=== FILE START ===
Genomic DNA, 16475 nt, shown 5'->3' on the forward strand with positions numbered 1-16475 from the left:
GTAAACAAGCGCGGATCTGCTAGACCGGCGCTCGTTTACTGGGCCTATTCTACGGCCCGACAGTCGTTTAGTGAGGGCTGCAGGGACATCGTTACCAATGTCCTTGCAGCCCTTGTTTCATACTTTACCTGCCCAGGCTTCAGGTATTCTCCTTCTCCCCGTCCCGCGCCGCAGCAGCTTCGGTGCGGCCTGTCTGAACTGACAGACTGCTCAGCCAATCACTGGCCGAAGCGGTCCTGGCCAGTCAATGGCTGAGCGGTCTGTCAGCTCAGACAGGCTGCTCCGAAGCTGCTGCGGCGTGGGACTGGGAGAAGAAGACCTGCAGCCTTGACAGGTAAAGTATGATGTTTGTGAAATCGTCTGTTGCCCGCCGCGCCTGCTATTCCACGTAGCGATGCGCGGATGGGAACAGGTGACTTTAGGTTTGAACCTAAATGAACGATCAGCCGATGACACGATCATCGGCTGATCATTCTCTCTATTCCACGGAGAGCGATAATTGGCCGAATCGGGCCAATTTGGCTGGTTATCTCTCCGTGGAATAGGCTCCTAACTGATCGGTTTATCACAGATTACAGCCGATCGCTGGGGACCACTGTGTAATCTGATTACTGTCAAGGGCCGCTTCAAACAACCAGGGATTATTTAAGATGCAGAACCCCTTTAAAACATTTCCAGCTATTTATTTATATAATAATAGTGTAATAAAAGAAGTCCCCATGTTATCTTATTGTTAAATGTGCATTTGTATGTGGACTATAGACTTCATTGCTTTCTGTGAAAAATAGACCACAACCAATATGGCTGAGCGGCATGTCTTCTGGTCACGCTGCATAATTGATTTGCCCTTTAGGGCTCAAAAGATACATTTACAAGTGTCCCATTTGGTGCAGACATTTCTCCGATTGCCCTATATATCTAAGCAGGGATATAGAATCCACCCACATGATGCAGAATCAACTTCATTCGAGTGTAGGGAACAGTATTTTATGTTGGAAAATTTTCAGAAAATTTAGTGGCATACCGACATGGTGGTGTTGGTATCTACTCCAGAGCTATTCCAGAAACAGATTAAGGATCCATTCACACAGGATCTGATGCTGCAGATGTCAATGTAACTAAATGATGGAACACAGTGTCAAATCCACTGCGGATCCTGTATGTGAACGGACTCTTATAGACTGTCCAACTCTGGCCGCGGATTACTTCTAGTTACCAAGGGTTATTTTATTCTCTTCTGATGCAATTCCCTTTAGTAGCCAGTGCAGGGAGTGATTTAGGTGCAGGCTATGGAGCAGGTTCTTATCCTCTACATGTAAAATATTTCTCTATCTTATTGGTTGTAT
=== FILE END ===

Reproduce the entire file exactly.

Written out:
Genomic DNA, 16475 nt, shown 5'->3' on the forward strand with positions numbered 1-16475 from the left:
GTAAACAAGCGCGGATCTGCTAGACCGGCGCTCGTTTACTGGGCCTATTCTACGGCCCGACAGTCGTTTAGTGAGGGCTGCAGGGACATCGTTACCAATGTCCTTGCAGCCCTTGTTTCATACTTTACCTGCCCAGGCTTCAGGTATTCTCCTTCTCCCCGTCCCGCGCCGCAGCAGCTTCGGTGCGGCCTGTCTGAACTGACAGACTGCTCAGCCAATCACTGGCCGAAGCGGTCCTGGCCAGTCAATGGCTGAGCGGTCTGTCAGCTCAGACAGGCTGCTCCGAAGCTGCTGCGGCGTGGGACTGGGAGAAGAAGACCTGCAGCCTTGACAGGTAAAGTATGATGTTTGTGAAATCGTCTGTTGCCCGCCGCGCCTGCTATTCCACGTAGCGATGCGCGGATGGGAACAGGTGACTTTAGGTTTGAACCTAAATGAACGATCAGCCGATGACACGATCATCGGCTGATCATTCTCTCTATTCCACGGAGAGCGATAATTGGCCGAATCGGGCCAATTTGGCTGGTTATCTCTCCGTGGAATAGGCTCCTAACTGATCGGTTTATCACAGATTACAGCCGATCGCTGGGGACCACTGTGTAATCTGATTACTGTCAAGGGCCGCTTCAAACAACCAGGGATTATTTAAGATGCAGAACCCCTTTAAAACATTTCCAGCTATTTATTTATATAATAATAGTGTAATAAAAGAAGTCCCCATGTTATCTTATTGTTAAATGTGCATTTGTATGTGGACTATAGACTTCATTGCTTTCTGTGAAAAATAGACCACAACCAATATGGCTGAGCGGCATGTCTTCTGGTCACGCTGCATAATTGATTTGCCCTTTAGGGCTCAAAAGATACATTTACAAGTGTCCCATTTGGTGCAGACATTTCTCCGATTGCCCTATATATCTAAGCAGGGATATAGAATCCACCCACATGATGCAGAATCAACTTCATTCGAGTGTAGGGAACAGTATTTTATGTTGGAAAATTTTCAGAAAATTTAGTGGCATACCGACATGGTGGTGTTGGTATCTACTCCAGAGCTATTCCAGAAACAGATTAAGGATCCATTCACACAGGATCTGATGCTGCAGATGTCAATGTAACTAAATGATGGAACACAGTGTCAAATCCACTGCGGATCCTGTATGTGAACGGACTCTTATAGACTGTCCAACTCTGGCCGCGGATTACTTCTAGTTACCAAGGGTTATTTTATTCTCTTCTGATGCAATTCCCTTTAGTAGCCAGTGCAGGGAGTGATTTAGGTGCAGGCTATGGAGCAGGTTCTTATCCTCTACATGTAAAATATTTCTCTATCTTATTGGTTGTAT